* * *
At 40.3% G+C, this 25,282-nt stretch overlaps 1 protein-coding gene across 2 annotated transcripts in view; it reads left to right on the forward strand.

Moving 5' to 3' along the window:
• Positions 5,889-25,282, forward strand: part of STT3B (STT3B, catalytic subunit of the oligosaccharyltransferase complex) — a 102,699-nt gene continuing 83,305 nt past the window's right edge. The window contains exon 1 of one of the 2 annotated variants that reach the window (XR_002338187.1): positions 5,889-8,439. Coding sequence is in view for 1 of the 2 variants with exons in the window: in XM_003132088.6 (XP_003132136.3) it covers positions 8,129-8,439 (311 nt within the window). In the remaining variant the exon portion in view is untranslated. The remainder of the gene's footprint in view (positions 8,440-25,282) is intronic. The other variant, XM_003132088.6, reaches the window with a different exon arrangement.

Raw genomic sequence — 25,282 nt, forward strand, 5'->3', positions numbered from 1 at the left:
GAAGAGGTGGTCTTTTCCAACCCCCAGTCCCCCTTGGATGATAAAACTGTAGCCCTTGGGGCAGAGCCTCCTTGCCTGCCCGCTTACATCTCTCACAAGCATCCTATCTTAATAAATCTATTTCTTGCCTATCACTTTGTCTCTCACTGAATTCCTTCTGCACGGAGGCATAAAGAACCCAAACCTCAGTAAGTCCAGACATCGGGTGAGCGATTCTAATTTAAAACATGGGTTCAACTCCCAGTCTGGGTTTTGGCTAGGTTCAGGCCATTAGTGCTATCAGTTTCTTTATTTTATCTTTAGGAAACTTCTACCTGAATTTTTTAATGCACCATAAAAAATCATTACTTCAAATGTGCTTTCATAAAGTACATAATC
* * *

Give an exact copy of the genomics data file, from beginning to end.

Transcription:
At 40.3% G+C, this 25,282-nt stretch overlaps 1 protein-coding gene across 2 annotated transcripts in view; it reads left to right on the forward strand.

Moving 5' to 3' along the window:
• Positions 5,889-25,282, forward strand: part of STT3B (STT3B, catalytic subunit of the oligosaccharyltransferase complex) — a 102,699-nt gene continuing 83,305 nt past the window's right edge. The window contains exon 1 of one of the 2 annotated variants that reach the window (XR_002338187.1): positions 5,889-8,439. Coding sequence is in view for 1 of the 2 variants with exons in the window: in XM_003132088.6 (XP_003132136.3) it covers positions 8,129-8,439 (311 nt within the window). In the remaining variant the exon portion in view is untranslated. The remainder of the gene's footprint in view (positions 8,440-25,282) is intronic. The other variant, XM_003132088.6, reaches the window with a different exon arrangement.

Raw genomic sequence — 25,282 nt, forward strand, 5'->3', positions numbered from 1 at the left:
GAAGAGGTGGTCTTTTCCAACCCCCAGTCCCCCTTGGATGATAAAACTGTAGCCCTTGGGGCAGAGCCTCCTTGCCTGCCCGCTTACATCTCTCACAAGCATCCTATCTTAATAAATCTATTTCTTGCCTATCACTTTGTCTCTCACTGAATTCCTTCTGCACGGAGGCATAAAGAACCCAAACCTCAGTAAGTCCAGACATCGGGTGAGCGATTCTAATTTAAAACATGGGTTCAACTCCCAGTCTGGGTTTTGGCTAGGTTCAGGCCATTAGTGCTATCAGTTTCTTTATTTTATCTTTAGGAAACTTCTACCTGAATTTTTTAATGCACCATAAAAAATCATTACTTCAAATGTGCTTTCATAAAGTACATAATC